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dc.contributor.authorWall, Jesse
dc.contributor.authorHerring, Jonathan
dc.date.available2019-03-15T03:29:53Z
dc.date.copyright2014
dc.identifier.citationHerring, J., & Wall, J. (2014). Capacity to consent to sex. Medical Law Review, 22(4), 620-630. doi: 10.1093/medlaw/fwu019.en_NZ
dc.identifier.urihttp://hdl.handle.net/10523/9097
dc.description.abstract‘When is it appropriate for society to intervene paternalistically in a decision or decisions that individuals make as to their sexual relations?’ With these words, Sir Brian Leveson opened the judgement of the Court of Appeal in IM v LM1 and declared the key issue in the case. The Court of Appeal was provided with an opportunity to resolve a series of apparently conflicting decisions concerning the capacity to consent to sex. IM v LM will now be regarded as the leading authority on the question until the Supreme Court rules on it. The discussion in the case throws up some interesting issues on the nature of mental capacity and the definition of capacity within the Mental Capacity Act 2005.en_NZ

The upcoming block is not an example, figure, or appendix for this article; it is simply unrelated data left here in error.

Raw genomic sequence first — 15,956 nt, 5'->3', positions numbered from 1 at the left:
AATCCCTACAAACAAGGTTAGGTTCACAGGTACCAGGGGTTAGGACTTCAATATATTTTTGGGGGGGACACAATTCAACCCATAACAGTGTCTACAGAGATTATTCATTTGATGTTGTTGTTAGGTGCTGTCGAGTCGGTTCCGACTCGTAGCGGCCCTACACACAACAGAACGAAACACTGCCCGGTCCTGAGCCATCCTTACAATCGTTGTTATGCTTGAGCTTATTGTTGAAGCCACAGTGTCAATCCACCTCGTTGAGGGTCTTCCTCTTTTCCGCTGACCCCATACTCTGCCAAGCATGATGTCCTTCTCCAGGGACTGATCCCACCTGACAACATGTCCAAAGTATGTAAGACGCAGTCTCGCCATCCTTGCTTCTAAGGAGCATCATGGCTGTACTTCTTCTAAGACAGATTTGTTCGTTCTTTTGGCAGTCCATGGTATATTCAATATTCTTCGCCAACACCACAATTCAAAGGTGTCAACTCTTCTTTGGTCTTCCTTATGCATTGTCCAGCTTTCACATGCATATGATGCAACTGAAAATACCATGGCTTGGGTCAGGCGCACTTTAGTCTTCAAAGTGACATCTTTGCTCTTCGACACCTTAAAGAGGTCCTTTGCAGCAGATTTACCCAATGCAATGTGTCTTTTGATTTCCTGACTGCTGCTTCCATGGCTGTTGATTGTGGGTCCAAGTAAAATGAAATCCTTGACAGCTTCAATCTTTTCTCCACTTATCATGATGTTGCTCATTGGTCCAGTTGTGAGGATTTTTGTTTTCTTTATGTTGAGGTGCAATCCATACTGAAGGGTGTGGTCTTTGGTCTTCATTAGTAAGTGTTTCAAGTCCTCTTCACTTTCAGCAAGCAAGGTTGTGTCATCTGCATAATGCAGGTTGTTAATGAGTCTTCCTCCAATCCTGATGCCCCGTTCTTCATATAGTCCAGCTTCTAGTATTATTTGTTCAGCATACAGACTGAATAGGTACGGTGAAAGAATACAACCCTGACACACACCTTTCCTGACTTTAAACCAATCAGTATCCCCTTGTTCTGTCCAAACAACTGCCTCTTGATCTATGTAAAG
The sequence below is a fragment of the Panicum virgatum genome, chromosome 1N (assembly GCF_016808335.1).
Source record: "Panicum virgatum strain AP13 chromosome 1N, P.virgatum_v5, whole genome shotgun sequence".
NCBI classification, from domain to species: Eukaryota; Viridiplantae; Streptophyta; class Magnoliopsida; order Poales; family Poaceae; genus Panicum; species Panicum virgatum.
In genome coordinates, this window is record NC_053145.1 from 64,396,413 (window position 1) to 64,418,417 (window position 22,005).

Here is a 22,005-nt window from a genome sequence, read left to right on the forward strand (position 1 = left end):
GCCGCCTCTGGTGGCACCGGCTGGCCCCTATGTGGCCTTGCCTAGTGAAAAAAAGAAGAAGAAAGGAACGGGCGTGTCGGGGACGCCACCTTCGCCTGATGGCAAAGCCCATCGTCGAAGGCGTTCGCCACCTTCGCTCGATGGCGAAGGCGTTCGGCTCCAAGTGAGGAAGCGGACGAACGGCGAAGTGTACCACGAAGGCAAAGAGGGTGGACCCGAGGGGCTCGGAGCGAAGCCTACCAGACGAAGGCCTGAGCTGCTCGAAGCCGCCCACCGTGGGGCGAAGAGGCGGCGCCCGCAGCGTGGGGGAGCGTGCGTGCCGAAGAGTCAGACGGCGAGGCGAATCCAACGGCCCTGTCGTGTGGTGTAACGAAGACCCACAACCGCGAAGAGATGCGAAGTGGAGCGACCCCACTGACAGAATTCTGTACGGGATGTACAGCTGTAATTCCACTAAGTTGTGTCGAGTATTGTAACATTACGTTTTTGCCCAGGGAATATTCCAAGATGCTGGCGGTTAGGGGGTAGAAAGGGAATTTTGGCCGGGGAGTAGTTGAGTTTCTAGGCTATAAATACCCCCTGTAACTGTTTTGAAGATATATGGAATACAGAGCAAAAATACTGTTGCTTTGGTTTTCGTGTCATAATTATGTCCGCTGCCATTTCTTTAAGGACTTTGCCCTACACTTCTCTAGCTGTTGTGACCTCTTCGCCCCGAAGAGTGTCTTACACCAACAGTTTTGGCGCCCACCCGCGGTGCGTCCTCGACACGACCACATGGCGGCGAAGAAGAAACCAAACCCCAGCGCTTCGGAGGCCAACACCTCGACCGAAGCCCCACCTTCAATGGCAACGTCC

dc.language.isoenen_NZ
dc.publisherOxford University Pressen_NZ
dc.relation.ispartofMedical Law Reviewen_NZ
dc.subjectSexual Relationsen_NZ
dc.subjectConsenten_NZ
dc.subjectMental Capacityen_NZ
dc.subjectCriminal Lawen_NZ
dc.titleCapacity to Consent to Sexen_NZ
dc.typeJournal Articleen_NZ
dc.date.updated2019-03-14T22:56:06Z
otago.schoolUniversity of Otago Faculty of Lawen_NZ
otago.relation.issue4en_NZ
otago.relation.volume22en_NZ
dc.identifier.doi10.1093/medlaw/fwu019en_NZ
otago.bitstream.endpage630en_NZ
otago.bitstream.startpage620en_NZ
otago.openaccessAbstract Onlyen_NZ
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